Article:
2020 has been a very different year from the last two. Many areas of the state are dry right now with lack of timely rain events. We know cover crops are great at taking up excess moisture in the spring to help us get in the fields earlier, but do they compete with our crops for moisture? It depends…my favorite but most frustrating answer!
Different cover crops have different water needs with some requiring high amounts and others not taking as much. Cereal rye, triticale, radish, and turnips are some high water use covers that are commonly used. Barely, millets, field peas, and cowpeas are some lower water use species that are used as cover crops.
Another item to consider is timing. When are your cover crops growing? Growing covers in the spring is great for warming up your soils, pulling out excess moisture, improving trafficability, along with providing numerous soil benefits. If it is a dry spring with no precipitation in sight, it is recommended to terminate the covers so they don’t take up all of the available moisture. Once the covers are terminated, they will release their moisture into the soil and through evaporation. Is there a moisture management benefit to dead cover crops? Absolutely! Covering the soil with residue greatly reduces evaporation and baking of the soil in the sun.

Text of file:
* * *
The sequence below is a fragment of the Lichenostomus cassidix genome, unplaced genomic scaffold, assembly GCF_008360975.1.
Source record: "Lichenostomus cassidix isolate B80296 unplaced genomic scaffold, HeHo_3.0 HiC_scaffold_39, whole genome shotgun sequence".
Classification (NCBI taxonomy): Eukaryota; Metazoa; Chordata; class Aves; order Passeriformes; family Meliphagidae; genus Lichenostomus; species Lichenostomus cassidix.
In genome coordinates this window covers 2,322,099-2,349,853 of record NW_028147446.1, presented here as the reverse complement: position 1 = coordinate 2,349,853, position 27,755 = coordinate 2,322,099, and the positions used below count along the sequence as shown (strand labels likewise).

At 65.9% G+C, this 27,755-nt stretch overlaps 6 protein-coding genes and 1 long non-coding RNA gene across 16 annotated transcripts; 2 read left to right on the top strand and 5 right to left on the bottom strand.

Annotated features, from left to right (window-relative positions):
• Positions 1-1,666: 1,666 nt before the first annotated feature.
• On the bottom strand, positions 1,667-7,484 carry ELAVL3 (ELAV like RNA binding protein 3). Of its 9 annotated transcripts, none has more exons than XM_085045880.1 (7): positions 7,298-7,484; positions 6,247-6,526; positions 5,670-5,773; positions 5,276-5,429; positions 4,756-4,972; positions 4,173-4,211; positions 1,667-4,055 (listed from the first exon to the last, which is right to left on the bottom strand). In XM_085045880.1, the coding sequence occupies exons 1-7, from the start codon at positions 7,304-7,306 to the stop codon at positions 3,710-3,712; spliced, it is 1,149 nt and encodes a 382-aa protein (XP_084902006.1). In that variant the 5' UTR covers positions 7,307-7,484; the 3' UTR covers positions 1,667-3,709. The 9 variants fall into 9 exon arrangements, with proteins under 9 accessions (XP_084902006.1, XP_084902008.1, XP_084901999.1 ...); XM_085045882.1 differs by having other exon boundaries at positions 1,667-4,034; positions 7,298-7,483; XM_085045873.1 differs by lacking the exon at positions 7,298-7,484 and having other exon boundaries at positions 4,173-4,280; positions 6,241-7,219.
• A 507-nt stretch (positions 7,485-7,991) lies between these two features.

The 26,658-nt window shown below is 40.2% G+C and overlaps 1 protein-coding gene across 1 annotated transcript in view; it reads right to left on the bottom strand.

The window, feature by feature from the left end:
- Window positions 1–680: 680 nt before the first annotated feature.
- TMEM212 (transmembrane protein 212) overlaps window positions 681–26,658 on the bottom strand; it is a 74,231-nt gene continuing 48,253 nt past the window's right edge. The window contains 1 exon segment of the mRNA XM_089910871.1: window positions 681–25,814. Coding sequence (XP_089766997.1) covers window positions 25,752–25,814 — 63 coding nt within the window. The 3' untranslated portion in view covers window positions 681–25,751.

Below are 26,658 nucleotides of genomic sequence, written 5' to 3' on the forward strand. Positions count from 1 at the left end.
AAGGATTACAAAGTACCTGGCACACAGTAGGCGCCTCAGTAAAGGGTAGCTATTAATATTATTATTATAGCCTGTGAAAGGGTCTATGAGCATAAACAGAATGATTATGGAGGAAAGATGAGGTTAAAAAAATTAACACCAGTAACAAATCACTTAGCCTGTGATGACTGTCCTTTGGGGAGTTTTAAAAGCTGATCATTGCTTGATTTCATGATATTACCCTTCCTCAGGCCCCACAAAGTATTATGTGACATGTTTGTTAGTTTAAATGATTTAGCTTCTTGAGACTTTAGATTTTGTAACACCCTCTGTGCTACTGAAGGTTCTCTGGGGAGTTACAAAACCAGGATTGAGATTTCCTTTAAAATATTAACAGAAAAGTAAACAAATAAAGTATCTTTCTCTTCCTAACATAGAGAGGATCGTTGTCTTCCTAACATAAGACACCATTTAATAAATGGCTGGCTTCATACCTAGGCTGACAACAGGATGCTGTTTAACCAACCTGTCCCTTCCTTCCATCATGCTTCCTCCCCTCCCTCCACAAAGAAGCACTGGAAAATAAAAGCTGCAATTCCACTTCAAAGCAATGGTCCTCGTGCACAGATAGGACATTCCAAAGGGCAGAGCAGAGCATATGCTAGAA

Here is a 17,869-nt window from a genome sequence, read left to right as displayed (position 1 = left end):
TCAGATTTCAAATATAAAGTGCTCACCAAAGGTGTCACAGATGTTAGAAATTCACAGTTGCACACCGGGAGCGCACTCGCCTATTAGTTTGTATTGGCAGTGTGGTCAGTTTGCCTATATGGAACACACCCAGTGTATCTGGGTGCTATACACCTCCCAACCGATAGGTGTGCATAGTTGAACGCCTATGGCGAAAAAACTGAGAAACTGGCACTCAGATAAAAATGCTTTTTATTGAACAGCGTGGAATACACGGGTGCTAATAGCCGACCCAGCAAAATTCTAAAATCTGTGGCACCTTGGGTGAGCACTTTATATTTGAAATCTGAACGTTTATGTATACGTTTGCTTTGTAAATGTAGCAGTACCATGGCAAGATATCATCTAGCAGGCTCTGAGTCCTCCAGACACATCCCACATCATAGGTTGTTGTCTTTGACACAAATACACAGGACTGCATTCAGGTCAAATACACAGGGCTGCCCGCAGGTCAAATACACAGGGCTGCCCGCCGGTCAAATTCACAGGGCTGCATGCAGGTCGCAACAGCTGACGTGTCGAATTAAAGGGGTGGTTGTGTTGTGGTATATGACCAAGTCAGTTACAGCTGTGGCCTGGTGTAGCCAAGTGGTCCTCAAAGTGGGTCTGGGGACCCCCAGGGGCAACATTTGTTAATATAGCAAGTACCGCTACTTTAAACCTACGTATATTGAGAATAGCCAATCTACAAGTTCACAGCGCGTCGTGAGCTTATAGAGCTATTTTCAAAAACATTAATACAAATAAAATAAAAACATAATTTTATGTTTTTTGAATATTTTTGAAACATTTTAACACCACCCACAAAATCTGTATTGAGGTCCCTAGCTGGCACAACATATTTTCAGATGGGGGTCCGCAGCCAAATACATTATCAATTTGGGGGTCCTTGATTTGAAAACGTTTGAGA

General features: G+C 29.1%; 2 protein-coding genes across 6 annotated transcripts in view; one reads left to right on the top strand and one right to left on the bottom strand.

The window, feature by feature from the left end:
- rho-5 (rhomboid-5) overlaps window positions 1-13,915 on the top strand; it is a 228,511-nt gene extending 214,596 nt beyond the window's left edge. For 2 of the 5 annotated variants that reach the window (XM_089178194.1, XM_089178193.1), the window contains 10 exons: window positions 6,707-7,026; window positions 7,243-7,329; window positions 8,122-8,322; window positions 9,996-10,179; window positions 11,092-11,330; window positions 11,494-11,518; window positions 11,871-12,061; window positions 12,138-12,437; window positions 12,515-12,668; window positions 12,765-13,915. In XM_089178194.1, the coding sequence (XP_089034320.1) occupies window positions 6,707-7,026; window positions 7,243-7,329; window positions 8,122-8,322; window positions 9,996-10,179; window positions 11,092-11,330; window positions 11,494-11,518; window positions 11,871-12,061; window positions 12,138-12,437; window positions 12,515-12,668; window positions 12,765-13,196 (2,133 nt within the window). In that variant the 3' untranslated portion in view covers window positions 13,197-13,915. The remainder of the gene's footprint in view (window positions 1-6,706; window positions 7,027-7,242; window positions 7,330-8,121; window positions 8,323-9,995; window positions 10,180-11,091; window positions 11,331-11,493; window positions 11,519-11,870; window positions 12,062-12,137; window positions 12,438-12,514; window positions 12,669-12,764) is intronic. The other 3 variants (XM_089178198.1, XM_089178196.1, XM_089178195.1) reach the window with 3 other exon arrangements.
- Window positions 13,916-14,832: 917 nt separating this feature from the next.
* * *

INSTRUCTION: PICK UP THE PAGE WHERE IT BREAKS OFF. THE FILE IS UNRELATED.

What about interseeded covers? It depends. When are you interseeding your covers? If it is after v4 studies have shown that the covers don’t compete for nutrients or moisture because they are so far behind the crops. As the covers start taking hold, the corn canopies and leaves the covers to just hang out and wait for sunlight to come back to effective grow. This won’t rob moisture from the crops and additional cover of the soil helps reduce evaporation of moisture.
A farmer that planted soybean green into cereal rye this spring is doing well with moisture. The cereal rye was about 2’ tall when planting soybeans and terminated the covers soon after planting. Checking the soil moisture on 6/15/20 showed us that this field is noticeably more damp than the fields that didn’t have covers.